For my second assignment, I knew I wanted to take photos of a story that meant something to me.
If we have to take photos for class, why not take photos of something I’d like to remember?
The first thing I thought of was the one thing I love most: live music. I knew of a few singer-songwriters touring around the Midwest who were stopping through Champaign-Urbana over the weekend. I had my project.
There’s plenty of troubles for touring musicians in the DIY (“do it yourself”) scene, and most of those are rooted in financial issues. When people aren’t coming out to shows and buying merchandise from the artists, they often struggle continuing their string of shows—sometimes forcing them to take long breaks between tours or even stopping them from performing live all together.
Friday night’s show at Error Records in Urbana, Ill. was quite the reminder of those struggles. Kansas City singer-songwriter Doby Watson, who has been an actively touring musician for most of the last decade, was on tour with his friend Austin Swearengin, another singer-songwriter from Minnesota.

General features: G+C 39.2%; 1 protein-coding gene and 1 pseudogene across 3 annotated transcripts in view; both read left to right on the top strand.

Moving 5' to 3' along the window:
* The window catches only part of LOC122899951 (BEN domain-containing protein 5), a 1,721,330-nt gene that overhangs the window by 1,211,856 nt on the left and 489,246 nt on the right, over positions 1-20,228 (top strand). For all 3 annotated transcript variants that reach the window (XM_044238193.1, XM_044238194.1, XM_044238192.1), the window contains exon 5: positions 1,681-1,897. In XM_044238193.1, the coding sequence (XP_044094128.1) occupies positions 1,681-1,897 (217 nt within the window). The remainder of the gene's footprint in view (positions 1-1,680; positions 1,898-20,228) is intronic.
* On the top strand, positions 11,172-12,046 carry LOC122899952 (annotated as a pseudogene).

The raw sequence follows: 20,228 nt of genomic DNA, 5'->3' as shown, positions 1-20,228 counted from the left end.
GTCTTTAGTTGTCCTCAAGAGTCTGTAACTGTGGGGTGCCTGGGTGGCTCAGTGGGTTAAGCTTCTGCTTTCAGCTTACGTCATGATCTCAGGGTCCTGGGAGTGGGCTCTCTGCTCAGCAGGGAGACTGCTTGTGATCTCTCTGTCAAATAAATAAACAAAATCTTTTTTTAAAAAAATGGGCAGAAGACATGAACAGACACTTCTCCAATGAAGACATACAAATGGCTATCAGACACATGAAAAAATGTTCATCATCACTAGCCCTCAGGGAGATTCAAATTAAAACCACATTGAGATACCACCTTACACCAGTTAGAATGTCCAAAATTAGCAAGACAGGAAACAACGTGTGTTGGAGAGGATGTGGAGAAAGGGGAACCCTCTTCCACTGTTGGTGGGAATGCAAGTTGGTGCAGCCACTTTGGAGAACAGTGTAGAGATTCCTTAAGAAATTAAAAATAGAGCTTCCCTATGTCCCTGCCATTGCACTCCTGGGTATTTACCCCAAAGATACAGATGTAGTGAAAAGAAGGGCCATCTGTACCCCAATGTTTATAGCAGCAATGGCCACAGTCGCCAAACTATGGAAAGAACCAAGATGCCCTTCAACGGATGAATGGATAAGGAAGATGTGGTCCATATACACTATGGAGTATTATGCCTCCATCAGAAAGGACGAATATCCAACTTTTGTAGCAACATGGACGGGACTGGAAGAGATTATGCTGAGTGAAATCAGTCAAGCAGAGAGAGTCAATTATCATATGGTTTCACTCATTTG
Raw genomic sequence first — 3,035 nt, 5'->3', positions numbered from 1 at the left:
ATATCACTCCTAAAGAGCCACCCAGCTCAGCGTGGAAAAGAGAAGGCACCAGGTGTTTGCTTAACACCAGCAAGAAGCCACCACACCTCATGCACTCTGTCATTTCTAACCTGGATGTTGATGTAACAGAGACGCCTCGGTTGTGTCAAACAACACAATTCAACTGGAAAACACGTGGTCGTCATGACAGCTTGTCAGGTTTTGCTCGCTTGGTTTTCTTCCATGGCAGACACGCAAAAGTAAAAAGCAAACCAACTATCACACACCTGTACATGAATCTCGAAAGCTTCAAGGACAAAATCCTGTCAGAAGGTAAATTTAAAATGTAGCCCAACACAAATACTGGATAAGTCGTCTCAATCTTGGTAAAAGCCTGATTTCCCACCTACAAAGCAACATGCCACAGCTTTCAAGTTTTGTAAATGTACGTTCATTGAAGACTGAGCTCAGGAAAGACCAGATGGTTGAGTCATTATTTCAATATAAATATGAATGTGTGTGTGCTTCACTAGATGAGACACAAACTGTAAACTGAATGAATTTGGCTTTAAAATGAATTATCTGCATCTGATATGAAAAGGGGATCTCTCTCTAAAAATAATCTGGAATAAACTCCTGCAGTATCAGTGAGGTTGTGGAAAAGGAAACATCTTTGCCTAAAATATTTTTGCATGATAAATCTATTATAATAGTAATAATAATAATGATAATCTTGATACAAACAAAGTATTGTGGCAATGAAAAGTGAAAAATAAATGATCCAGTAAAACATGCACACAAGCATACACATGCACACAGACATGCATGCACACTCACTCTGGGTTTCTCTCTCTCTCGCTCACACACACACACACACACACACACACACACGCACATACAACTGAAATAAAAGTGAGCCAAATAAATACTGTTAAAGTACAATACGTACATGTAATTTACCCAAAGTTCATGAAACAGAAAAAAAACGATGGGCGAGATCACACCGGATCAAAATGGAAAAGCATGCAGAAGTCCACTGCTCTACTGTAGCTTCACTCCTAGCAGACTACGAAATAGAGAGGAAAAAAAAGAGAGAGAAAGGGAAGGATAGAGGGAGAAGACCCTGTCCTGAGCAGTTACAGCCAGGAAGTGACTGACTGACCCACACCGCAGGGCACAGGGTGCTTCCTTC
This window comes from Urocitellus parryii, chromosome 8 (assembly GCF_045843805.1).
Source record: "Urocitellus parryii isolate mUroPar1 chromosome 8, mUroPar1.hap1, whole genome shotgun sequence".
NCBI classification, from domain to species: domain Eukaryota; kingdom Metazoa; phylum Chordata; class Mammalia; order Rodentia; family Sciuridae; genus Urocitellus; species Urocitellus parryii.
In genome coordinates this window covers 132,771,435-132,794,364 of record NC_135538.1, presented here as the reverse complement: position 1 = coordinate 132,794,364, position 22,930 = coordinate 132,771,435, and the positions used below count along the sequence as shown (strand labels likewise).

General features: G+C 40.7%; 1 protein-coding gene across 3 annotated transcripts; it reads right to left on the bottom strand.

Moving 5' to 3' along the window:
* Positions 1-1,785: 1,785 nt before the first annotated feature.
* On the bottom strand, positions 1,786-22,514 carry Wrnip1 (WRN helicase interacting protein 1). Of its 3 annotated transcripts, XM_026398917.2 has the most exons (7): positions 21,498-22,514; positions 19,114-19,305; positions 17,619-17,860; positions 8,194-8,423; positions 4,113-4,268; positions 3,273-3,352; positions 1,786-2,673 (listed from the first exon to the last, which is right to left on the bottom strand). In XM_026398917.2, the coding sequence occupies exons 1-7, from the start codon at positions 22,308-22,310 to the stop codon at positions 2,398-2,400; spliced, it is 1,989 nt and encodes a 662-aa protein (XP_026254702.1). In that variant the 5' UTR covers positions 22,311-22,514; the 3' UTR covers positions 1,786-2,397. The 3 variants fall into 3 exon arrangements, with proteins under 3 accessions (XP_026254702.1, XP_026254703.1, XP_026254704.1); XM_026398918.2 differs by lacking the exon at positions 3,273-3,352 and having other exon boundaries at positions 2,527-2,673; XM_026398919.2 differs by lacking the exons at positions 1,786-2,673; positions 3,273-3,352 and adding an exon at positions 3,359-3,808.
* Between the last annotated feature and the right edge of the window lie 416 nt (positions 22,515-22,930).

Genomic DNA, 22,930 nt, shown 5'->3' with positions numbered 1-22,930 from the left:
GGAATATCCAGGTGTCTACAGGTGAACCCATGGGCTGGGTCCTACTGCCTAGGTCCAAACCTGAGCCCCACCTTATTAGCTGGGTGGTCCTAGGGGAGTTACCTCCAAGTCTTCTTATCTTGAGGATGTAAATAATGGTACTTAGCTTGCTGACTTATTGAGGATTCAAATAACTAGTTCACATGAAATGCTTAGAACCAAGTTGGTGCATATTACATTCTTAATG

Touring bands mostly rely on local artists to draw crowds out to the shows and sometimes the turnout for performances end up pretty empty. This was the case Friday night for Watson and Swearengin, who told me their tour had lackluster turnouts up to this point. But still, showing off an admirably common characteristic for DIY musicians, they continued touring.
I knew I wanted to capture both essences of what was happening that night in my photos: the nearly empty venue and the dedicated musicians who still played, despite playing to almost no one. My goal in capturing those two features was to get wide shots that showed the empty crowd in front of them and then tight shots that showed the emotion the musicians still maintained to deliver throughout their performances.
An enormous struggle in accomplishing that was trying not to disrupt the show, having been extremely exposed in a crowd of three-to-four people. Most people sit still throughout stripped-down shows in order to avoid disrupting the show any further; however, I needed to be mobile to get the shots my project required. This called for jumping a personal hurdle: excusing humility.
While still trying to be as quiet as possible, I got up and moved around the room in order to capture the shots. In the end, it wasn’t as humiliating or embarrassing as I feared it would. More importantly, I got the shots I needed to tell the story I was assigned to complete. And that’s part of the job.
You can see my final project here.